18 Hazelett v. Butler University, 84 Ind. 230; s. C., 23 Doe, etc. v. Norton, 11 M. & W. 913, 928; see Cor. 9 Amer. Cor. Cas. 252; Dean v. La Motte Lead Co., 59 poration of Ludlow v. Tyler, 7 Cor. & P. 537; AttorMo. 523; s. C., 8 Amer. Cor. Cas. 138; Bucksport & ney-General v. Wilson, 9 Sim. 30; Attorney-General v. Bangor R. R. Co. v. Buck, 68 Me. 81; 8. C., 7 Amer. Kerr, 2 Beav. 420; Attorney-General v. Corporation Cor. Cas., 318; 4 Co., 876.; Girard v. Philadelphia, 7 of Leicester, 9 Beav. 546. Wall. 1; Regina v. Bewdley, 1 P. Wms. 207; Rex v 24 Mayor of Colchester v. Seaber, 3 Burr. 1866; 5


tory act. 28

identity of the corporation as known by its hibiting the impairing of the obligation of a two names. 25 If, however, the courts are contract. bound to take judicial knowledge of the Protected in Use of Name.—And this leads name of the corporation both before and up to the statement that, under the proper after the change, the allegation of identity circumstances, a corporation will be protected would be unnecessary. The mere change of in its use of its name, the same as a firm or name by the legislature while suit is pending individual who has acquired a property right does not abate the suit,26 and there is no in a name or mark will be protected as against reason why a change made under like con- one unauthorizedly using it. The long user dition by the corporators should be good of a name may render it a valuable acquisicause for an abatement. So where the name tion. Notably in this country is that of cerof a corporation was changed pending suit, tain railroads where, by advertising and and judgment was taken in the old name, it usage, they have so fixed the name in the was held too late to then object that the title minds of the traveling and shipping public as of the case was not changed to correspond to bring to them, to the exclusion of as with the new name. 27 The name of a corpo- equally good and competing lines, thousands ration having been changed by an amenda- of dollars a year.80 If the plaintiff has a tory act requiring acceptance by the corpo- remedy at law, however, an injunction will rators before it would be binding, and the

not lie. 31

Neither can an individual corporacorporation having brought suit after its tor maintain an action to enjoin the unauthorpassage by its old name, it was held not nec

ized usage.

Another phase of this quesessary for the corporation to allege and show

tion is well stated in the following quotation : that its corporation had rejected the amenda

" There is no reason why a corporation may

not acquire a property right to the use of anConstitutionality of Act Changing Name.- other name or a trade-mark, or as incidental Where the constitution of a State provided to the good-will of a business, as well as an that the legislature should not pass any law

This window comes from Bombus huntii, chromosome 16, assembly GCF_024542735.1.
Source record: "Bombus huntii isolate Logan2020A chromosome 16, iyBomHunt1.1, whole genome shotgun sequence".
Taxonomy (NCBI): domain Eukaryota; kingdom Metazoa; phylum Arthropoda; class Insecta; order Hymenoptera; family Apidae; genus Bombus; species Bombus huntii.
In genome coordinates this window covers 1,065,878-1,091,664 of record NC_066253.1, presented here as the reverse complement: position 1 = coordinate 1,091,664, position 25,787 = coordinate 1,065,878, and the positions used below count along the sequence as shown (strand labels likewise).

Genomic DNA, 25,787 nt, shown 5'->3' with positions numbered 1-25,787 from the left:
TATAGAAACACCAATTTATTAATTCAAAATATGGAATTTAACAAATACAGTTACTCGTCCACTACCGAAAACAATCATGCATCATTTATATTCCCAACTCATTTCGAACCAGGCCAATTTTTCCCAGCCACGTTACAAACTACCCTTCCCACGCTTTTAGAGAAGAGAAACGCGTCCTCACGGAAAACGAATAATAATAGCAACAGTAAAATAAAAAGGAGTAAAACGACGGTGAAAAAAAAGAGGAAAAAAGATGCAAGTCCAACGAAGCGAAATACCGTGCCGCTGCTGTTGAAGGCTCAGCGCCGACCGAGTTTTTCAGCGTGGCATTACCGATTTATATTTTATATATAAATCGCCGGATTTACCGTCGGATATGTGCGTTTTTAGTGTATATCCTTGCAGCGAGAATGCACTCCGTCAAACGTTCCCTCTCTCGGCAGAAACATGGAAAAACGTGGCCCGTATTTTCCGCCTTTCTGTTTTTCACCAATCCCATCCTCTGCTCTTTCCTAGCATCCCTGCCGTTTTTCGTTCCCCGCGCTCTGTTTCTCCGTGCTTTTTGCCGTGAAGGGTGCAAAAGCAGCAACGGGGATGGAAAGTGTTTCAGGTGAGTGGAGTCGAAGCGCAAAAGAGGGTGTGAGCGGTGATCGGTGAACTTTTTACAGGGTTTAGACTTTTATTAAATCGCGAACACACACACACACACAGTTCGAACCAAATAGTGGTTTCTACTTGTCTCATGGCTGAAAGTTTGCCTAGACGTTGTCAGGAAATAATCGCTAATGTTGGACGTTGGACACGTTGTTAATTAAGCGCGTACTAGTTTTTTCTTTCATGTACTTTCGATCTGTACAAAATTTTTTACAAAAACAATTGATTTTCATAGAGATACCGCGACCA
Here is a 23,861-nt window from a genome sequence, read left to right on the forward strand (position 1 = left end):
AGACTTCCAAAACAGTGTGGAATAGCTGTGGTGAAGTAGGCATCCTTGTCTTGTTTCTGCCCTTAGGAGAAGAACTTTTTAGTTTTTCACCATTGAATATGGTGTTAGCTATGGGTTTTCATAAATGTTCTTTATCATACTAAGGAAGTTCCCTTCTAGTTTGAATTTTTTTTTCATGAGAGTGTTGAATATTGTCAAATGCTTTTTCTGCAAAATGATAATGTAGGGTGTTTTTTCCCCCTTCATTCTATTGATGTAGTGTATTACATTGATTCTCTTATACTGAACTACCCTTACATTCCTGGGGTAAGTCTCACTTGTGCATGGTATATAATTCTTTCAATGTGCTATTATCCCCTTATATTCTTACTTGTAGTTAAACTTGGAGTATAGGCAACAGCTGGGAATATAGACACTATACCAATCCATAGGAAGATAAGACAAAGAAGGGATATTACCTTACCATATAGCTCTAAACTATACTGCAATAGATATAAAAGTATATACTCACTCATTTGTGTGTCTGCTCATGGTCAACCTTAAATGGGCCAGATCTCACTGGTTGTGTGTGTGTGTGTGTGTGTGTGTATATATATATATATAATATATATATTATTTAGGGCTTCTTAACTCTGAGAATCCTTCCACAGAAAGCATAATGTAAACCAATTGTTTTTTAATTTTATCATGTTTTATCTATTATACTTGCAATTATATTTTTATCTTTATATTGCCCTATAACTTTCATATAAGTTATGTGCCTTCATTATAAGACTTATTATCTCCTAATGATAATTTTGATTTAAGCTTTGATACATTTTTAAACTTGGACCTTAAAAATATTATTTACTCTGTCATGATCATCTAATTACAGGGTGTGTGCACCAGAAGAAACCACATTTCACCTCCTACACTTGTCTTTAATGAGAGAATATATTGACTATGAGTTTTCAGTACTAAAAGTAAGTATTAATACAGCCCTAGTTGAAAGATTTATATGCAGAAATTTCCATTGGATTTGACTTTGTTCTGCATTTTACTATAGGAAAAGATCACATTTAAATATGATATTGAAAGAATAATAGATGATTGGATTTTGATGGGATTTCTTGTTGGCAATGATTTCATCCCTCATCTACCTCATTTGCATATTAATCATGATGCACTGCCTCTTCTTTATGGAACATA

individual; and if it has acquired such a granting any “private charter or special right it will of course be protected in its privileges," and the legislature passed an act enjoyment, to the same extent as an individual changing the name of a particular corpora

would be. It cannot be deprived of the right tion, it was held a valid act and not within the

by the assumption of the name subsequently prohibition of the constitution.29 But unless

by another corporation, and it is immaterial the right is reserved in its charter, or by a

whether the latter selects its name by the act general law before its incorporation, the legis

of corporators who organize under the general lature would have no power to arbitrarily

laws of a State, or whether the name is se

lected for it in a special act by the legislative change the name of a corporation; for often

body. Manifestly, if the defendant had no the name alone is a valuable franchise, and to

right to use the name by which the complainso change that name would be in direct con

ant was incorporated, or one practically idenflict with the clause of the constitution pro

tical with it at the time of the latter's incorporation, the title of the complainant is clear,

because it adopted the name formally, pubDane Abr. 181; Scarborough v. Butler, 3 Lev. 237; Simapee v. Eastman, 32 N. H. 470; Colton v. Missis- licly and legitimately, for all its corporate sippi, etc. Co., 22 Minn. 372; s. C., 7 Amer. Cor. Cas. purposes. But the United States courts 603; see Pope v. Capital Bank, 20 Kan. 440; 8. C., 7

have no power to restrain a State officer, simAmer. Cor. Cas. 130.

25 West v. Carolina Life Ins. Co., 31 Ark. 478; S. C., ply because certain persons are taking the 6 Amer. Cor. Cas. 190; Rosenthal v. Madison, etc. Plank Road Co., 10 Ind. 358; Cahill v. Briggs, 8 B. Mon. 211; Ready v. Tuskaloosa, 6 Ala. 327; Madison 30 Newby v. Oregon, etc. R. R. Co., Deady. 609; Ex College v. Burke, 6 Ala. 494.

parte Walker, 1 Tenn. Ch. 97; Holmes v. Holmes, 28 Thomas v. Frederick School, 7 Gill. & J. 369.

etc. Manf. Co., 37 Conn. 278. 27 Water Lot Co. v. Bank of Brunswick, 53 Ga. 30; 81 London, etc. Soc. v. London, ctc. Ins. Co., 11 Jur. Talbott v. Hale, 72 Ind. 1.

938. 23 Beene v. Cobawba R., 3 Ala. 660.

82 Newby v. Oregon, etc. R. R. Co., Deady, 609. 29 Wells Fargo & Co. v. Oregon Ry. & Nav. Co., 16

33 Goodyear Rubber Co. v. Goodyear's Rubber MigAmer. & Eng. Cor. Cas. 71.

Co., 8 Amer. & Eng. Cor. Cas. 317.